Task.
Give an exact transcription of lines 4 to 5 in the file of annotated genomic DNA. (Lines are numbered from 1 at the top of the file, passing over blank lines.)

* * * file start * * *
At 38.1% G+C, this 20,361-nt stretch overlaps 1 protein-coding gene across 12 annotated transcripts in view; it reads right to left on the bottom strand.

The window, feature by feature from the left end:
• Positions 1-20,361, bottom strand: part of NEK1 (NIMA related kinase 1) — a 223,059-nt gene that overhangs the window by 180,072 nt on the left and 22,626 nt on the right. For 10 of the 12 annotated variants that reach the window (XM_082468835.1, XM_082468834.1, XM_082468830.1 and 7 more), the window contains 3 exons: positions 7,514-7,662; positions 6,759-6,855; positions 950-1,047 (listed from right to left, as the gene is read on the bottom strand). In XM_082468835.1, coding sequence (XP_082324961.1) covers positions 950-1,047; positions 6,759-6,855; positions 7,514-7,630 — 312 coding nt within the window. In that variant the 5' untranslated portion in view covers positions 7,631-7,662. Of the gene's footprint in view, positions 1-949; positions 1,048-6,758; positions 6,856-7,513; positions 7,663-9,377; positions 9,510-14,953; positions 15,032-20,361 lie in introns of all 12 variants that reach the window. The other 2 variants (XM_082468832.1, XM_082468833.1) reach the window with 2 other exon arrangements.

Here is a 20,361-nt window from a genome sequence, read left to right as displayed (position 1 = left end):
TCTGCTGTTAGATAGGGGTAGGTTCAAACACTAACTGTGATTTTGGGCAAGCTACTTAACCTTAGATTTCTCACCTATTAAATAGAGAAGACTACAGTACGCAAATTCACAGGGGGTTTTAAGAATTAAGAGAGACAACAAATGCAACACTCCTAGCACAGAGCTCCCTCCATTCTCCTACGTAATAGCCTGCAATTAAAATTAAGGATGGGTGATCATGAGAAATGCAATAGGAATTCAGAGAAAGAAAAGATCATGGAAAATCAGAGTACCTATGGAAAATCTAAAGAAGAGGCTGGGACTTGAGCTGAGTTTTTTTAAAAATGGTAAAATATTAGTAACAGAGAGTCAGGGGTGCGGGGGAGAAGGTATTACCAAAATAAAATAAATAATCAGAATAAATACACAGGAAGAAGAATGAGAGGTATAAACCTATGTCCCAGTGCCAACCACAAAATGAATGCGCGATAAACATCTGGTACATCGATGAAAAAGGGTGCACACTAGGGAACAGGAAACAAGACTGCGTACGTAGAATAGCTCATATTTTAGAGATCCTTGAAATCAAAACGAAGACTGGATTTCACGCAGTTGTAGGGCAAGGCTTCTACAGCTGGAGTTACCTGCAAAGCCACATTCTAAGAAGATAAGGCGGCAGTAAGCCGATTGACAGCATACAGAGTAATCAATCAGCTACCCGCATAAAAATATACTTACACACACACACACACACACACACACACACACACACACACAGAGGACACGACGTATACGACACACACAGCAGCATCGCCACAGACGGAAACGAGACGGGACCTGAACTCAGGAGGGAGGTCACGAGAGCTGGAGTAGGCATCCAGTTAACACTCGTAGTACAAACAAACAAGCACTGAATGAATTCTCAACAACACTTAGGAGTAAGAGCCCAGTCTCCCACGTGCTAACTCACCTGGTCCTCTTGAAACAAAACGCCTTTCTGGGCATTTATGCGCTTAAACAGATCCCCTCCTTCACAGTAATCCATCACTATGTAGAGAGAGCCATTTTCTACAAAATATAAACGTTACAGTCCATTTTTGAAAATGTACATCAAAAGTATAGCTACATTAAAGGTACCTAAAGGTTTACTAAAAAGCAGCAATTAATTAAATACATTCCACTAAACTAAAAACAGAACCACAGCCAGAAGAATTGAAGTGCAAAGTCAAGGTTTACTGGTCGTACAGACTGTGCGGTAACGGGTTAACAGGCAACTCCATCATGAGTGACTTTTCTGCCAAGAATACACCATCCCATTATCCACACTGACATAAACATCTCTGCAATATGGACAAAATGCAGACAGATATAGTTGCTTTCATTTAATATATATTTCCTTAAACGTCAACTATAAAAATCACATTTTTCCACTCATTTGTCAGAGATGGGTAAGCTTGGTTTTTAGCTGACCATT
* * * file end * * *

Here is a 20,361-nt window from a genome sequence, read left to right as displayed (position 1 = left end):
TCTGCTGTTAGATAGGGGTAGGTTCAAACACTAACTGTGATTTTGGGCAAGCTACTTAACCTTAGATTTCTCACCTATTAAATAGAGAAGACTACAGTACGCAAATTCACAGGGGGTTTTAAGAATTAAGAGAGACAACAAATGCAACACTCCTAGCACAGAGCTCCCTCCATTCTCCTACGTAATAGCCTGCAATTAAAATTAAGGATGGGTGATCATGAGAAATGCAATAGGAATTCAGAGAAAGAAAAGATCATGGAAAATCAGAGTACCTATGGAAAATCTAAAGAAGAGGCTGGGACTTGAGCTGAGTTTTTTTAAAAATGGTAAAATATTAGTAACAGAGAGTCAGGGGTGCGGGGGAGAAGGTATTACCAAAATAAAATAAATAATCAGAATAAATACACAGGAAGAAGAATGAGAGGTATAAACCTATGTCCCAGTGCCAACCACAAAATGAATGCGCGATAAACATCTGGTACATCGATGAAAAAGGGTGCACACTAGGGAACAGGAAACAAGACTGCGTACGTAGAATAGCTCATATTTTAGAGATCCTTGAAATCAAAACGAAGACTGGATTTCACGCAGTTGTAGGGCAAGGCTTCTACAGCTGGAGTTACCTGCAAAGCCACATTCTAAGAAGATAAGGCGGCAGTAAGCCGATTGACAGCATACAGAGTAATCAATCAGCTACCCGCATAAAAATATACTTACACACACACACACACACACACACACACACACACACACACAGAGGACACGACGTATACGACACACACAGCAGCATCGCCACAGACGGAAACGAGACGGGACCTGAACTCAGGAGGGAGGTCACGAGAGCTGGAGTAGGCATCCAGTTAACACTCGTAGTACAAACAAACAAGCACTGAATGAATTCTCAACAACACTTAGGAGTAAGAGCCCAGTCTCCCACGTGCTAACTCACCTGGTCCTCTTGAAACAAAACGCCTTTCTGGGCATTTATGCGCTTAAACAGATCCCCTCCTTCACAGTAATCCATCACTATGTAGAGAGAGCCATTTTCTACAAAATATAAACGTTACAGTCCATTTTTGAAAATGTACATCAAAAGTATAGCTACATTAAAGGTACCTAAAGGTTTACTAAAAAGCAGCAATTAATTAAATACATTCCACTAAACTAAAAACAGAACCACAGCCAGAAGAATTGAAGTGCAAAGTCAAGGTTTACTGGTCGTACAGACTGTGCGGTAACGGGTTAACAGGCAACTCCATCATGAGTGACTTTTCTGCCAAGAATACACCATCCCATTATCCACACTGACATAAACATCTCTGCAATATGGACAAAATGCAGACAGATATAGTTGCTTTCATTTAATATATATTTCCTTAAACGTCAACTATAAAAATCACATTTTTCCACTCATTTGTCAGAGATGGGTAAGCTTGGTTTTTAGCTGACCATT